There are other requirements: The interest must be on funds borrowed to cover qualified education costs of the taxpayer or his spouse or dependent. The expenses must be for education furnished while the recipient was an "eligible student," i.e., at least a half-time student. Also, the education expenses must be paid or incurred within a reasonable time before or after the loan is taken out.

But there are some further examples and illustrations that might help your understanding.

First, remember that the person must be your dependent when the loan is made, but there are no similar provisions when the loan is paid. For example, say that you took out a loan to pay for your daughter Sally's qualified education. Sally was your dependent at the time that you took out the loan, but has since graduated, is working, and is no longer your dependent. You can still deduct the interest that you pay on the loan (assuming that you otherwise qualify to do so) because Sally was your dependent when you made the loan.

Let's also take a closer look at the 60-month rule. While you can only deduct higher education interest during the first 60 months in which interest payments are required, those 60 months don't have to be consecutive. And months in which the loan is in deferral don't count against the 60-month period. For example, after paying interest on a college loan for 25 months, you decide to go back to school. Under the terms of the loan, payments are deferred during the time you are in school. When you resume making loan payments after your schooling ends, you will still have 35 months of deductible interest remaining.

But remember that if you refinance a loan, the months that have elapsed on the original loan are carried over to the new loan. For example, lets say that you have been paying off your qualified loan for the last 20 months, and you decide to refinance to take advantage of a lower interest rate. While the refinanced loan is "new", it is treated as a continuation of the original loan. This being the case, you will have only 40 months of remaining deductible interest.

And finally, remember that if you already have a higher education loan outstanding, you may STILL be able to deduct up to 60 months of interest, depending upon when the loan payment began. In some cases, interest payments on loans taken out may years ago will still be deductible in 1998. Example: you began paying off a higher education loan in July, 1994, 42 months before January, 1998 when the interest deduction takes effect. You will still be able to deduct a full 12 months of interest in 1998, and another 6 months in 1999 before your 60-month period expires.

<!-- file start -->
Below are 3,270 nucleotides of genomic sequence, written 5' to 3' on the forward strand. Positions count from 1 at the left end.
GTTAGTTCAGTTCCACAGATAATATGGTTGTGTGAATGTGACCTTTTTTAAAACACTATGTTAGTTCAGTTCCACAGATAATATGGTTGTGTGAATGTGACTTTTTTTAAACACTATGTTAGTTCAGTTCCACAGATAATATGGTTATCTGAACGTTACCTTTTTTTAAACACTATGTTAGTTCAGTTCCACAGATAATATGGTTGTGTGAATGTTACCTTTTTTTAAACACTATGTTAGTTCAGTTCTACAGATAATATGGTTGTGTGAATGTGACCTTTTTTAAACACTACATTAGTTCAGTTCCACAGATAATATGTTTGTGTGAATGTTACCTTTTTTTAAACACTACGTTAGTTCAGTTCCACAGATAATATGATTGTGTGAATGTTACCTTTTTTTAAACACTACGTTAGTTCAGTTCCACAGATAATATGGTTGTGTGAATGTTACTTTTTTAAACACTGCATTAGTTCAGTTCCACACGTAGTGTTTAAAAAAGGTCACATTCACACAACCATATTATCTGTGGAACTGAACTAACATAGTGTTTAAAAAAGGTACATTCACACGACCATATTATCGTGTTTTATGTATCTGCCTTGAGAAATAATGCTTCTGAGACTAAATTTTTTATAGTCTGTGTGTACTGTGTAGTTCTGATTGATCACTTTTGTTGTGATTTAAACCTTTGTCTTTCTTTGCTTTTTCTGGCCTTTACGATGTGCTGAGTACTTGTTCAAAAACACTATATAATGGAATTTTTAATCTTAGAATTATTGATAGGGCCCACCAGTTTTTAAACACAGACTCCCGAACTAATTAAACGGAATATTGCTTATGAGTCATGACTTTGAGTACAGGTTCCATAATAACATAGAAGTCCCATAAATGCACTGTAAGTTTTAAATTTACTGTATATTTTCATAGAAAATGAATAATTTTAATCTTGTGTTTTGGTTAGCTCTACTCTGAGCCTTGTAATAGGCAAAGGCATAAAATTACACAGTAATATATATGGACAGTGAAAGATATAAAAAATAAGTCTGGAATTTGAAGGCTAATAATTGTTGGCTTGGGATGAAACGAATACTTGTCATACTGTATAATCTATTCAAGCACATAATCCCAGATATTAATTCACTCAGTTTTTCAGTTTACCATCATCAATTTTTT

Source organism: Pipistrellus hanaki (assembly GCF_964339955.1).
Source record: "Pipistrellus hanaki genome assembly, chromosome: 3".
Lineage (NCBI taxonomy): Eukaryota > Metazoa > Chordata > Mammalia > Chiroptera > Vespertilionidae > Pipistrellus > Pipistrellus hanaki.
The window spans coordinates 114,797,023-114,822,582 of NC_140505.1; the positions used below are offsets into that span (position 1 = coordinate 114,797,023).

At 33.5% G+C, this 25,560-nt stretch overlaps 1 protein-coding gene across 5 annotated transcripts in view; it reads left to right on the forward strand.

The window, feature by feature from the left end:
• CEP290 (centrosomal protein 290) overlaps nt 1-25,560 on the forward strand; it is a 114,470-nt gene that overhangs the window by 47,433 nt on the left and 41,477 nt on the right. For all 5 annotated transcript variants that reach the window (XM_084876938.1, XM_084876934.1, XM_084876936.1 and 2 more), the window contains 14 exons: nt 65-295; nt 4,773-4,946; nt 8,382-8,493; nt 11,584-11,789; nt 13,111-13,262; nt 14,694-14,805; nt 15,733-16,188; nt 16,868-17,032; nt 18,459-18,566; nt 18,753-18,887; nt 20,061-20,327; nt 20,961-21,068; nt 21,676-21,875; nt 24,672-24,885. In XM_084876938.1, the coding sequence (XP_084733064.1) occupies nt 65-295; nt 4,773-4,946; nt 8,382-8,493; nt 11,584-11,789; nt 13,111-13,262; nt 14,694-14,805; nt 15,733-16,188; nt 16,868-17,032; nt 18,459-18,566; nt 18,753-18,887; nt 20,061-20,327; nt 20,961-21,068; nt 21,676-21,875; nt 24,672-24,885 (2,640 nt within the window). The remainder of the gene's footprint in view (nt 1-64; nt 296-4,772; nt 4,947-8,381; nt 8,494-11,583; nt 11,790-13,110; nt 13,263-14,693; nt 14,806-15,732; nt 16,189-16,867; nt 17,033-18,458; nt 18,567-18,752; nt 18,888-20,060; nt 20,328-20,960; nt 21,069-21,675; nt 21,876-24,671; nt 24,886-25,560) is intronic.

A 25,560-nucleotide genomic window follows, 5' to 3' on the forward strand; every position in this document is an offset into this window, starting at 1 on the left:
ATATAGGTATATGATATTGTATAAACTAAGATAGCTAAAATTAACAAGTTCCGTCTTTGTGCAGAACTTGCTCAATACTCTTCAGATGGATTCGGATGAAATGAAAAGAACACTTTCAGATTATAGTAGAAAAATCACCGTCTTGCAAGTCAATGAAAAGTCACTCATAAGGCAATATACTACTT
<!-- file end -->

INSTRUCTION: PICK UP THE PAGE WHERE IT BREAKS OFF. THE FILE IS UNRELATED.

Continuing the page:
So while these provisions can be a little tricky, it may certainly be worth your while to look further into your ability to qualify for this deduction.

TMF Taxes
Roy

SPECIAL NOTE: I try to answer as many questions as I can each week, and I generally select those that have not been asked before. If you don't get a detailed answer to your question, it is probably because my time is so limited during tax season, or because it has already been asked and answered in this folder in the past, or because it has been discussed in the Taxes Frequently Asked Questions area. In order to visit the Taxes FAQ area, go to the Fool's School area (http://www.fool.com/school.htm) and check out "Other Features" in the list box, OR you can jump directly to the Taxes FAQ area (http://www.fool.com/school/taxes/taxes.htm). Additionally, if any references were made to the IRS Web Site, you can get there by pointing your web browser to (http://www.irs.ustreas.gov)
Post New | Post Reply | Reply Later | Create Poll Report this Post | Recommend it!
Print the post  
UnThreaded | Threaded | Whole Thread (3) | Ignore Thread Prev | Next

Announcements

Disclaimer:
In accordance with IRS Circular 230, you cannot use the contents of any post on The Motley Fool's message boards to avoid tax-related penalties under the Internal Revenue Code or applicable state or local tax law provisions.
Foolanthropy 2014!
By working with young, first-time moms, Nurse-Family Partnership is able to truly change lives – for generations to come.
When Life Gives You Lemons
We all have had hardships and made poor decisions. The important thing is how we respond and grow. Read the story of a Fool who started from nothing, and looks to gain everything.
Post of the Day:
Macro Economics

Looking at Currency Ratios
What was Your Dumbest Investment?
Share it with us -- and learn from others' stories of flubs.
Community Home
Speak Your Mind, Start Your Blog, Rate Your Stocks

Community Team Fools - who are those TMF's?
Contact Us
Contact Customer Service and other Fool departments here.
Work for Fools?
Winner of the Washingtonian great places to work, and "#1 Media Company to Work For" (BusinessInsider 2011)! Have access to all of TMF's online and email products for FREE, and be paid for your contributions to TMF! Click the link and start your Fool career.
Advertisement